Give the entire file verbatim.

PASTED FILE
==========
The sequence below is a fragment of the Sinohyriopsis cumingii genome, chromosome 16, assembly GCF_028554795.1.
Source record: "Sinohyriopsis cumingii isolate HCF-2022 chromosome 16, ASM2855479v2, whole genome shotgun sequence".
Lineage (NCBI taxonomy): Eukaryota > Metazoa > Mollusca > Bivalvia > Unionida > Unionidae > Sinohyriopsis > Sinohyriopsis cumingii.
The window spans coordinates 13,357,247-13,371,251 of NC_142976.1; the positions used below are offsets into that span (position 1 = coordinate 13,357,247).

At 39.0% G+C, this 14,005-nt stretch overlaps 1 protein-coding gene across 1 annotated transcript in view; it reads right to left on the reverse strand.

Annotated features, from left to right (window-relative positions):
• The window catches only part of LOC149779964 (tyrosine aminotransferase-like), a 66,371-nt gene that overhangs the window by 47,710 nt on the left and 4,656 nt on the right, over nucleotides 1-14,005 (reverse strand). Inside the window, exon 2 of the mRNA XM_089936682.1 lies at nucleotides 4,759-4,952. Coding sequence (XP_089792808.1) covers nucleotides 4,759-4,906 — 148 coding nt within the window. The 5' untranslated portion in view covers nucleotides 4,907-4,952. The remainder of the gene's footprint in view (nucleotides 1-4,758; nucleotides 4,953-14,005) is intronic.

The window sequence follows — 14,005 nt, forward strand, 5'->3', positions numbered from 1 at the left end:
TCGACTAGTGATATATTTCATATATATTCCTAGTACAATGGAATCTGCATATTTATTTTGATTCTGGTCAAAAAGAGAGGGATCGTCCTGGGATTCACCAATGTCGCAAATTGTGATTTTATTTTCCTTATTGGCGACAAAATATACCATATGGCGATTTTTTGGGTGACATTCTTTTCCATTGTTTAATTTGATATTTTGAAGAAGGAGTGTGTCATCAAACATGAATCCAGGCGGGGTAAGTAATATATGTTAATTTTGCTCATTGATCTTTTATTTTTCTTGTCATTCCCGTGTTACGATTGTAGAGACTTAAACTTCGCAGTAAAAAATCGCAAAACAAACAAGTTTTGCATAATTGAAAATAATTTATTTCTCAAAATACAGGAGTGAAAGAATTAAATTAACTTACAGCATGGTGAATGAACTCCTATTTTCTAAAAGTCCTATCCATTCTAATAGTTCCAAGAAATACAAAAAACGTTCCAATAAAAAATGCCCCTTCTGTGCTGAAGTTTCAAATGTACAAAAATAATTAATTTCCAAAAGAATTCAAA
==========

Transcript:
The sequence below is a fragment of the Sinohyriopsis cumingii genome, chromosome 16, assembly GCF_028554795.1.
Source record: "Sinohyriopsis cumingii isolate HCF-2022 chromosome 16, ASM2855479v2, whole genome shotgun sequence".
Lineage (NCBI taxonomy): Eukaryota > Metazoa > Mollusca > Bivalvia > Unionida > Unionidae > Sinohyriopsis > Sinohyriopsis cumingii.
The window spans coordinates 13,357,247-13,371,251 of NC_142976.1; the positions used below are offsets into that span (position 1 = coordinate 13,357,247).

At 39.0% G+C, this 14,005-nt stretch overlaps 1 protein-coding gene across 1 annotated transcript in view; it reads right to left on the reverse strand.

Annotated features, from left to right (window-relative positions):
• The window catches only part of LOC149779964 (tyrosine aminotransferase-like), a 66,371-nt gene that overhangs the window by 47,710 nt on the left and 4,656 nt on the right, over nucleotides 1-14,005 (reverse strand). Inside the window, exon 2 of the mRNA XM_089936682.1 lies at nucleotides 4,759-4,952. Coding sequence (XP_089792808.1) covers nucleotides 4,759-4,906 — 148 coding nt within the window. The 5' untranslated portion in view covers nucleotides 4,907-4,952. The remainder of the gene's footprint in view (nucleotides 1-4,758; nucleotides 4,953-14,005) is intronic.

The window sequence follows — 14,005 nt, forward strand, 5'->3', positions numbered from 1 at the left end:
TCGACTAGTGATATATTTCATATATATTCCTAGTACAATGGAATCTGCATATTTATTTTGATTCTGGTCAAAAAGAGAGGGATCGTCCTGGGATTCACCAATGTCGCAAATTGTGATTTTATTTTCCTTATTGGCGACAAAATATACCATATGGCGATTTTTTGGGTGACATTCTTTTCCATTGTTTAATTTGATATTTTGAAGAAGGAGTGTGTCATCAAACATGAATCCAGGCGGGGTAAGTAATATATGTTAATTTTGCTCATTGATCTTTTATTTTTCTTGTCATTCCCGTGTTACGATTGTAGAGACTTAAACTTCGCAGTAAAAAATCGCAAAACAAACAAGTTTTGCATAATTGAAAATAATTTATTTCTCAAAATACAGGAGTGAAAGAATTAAATTAACTTACAGCATGGTGAATGAACTCCTATTTTCTAAAAGTCCTATCCATTCTAATAGTTCCAAGAAATACAAAAAACGTTCCAATAAAAAATGCCCCTTCTGTGCTGAAGTTTCAAATGTACAAAAATAATTAATTTCCAAAAGAATTCAAA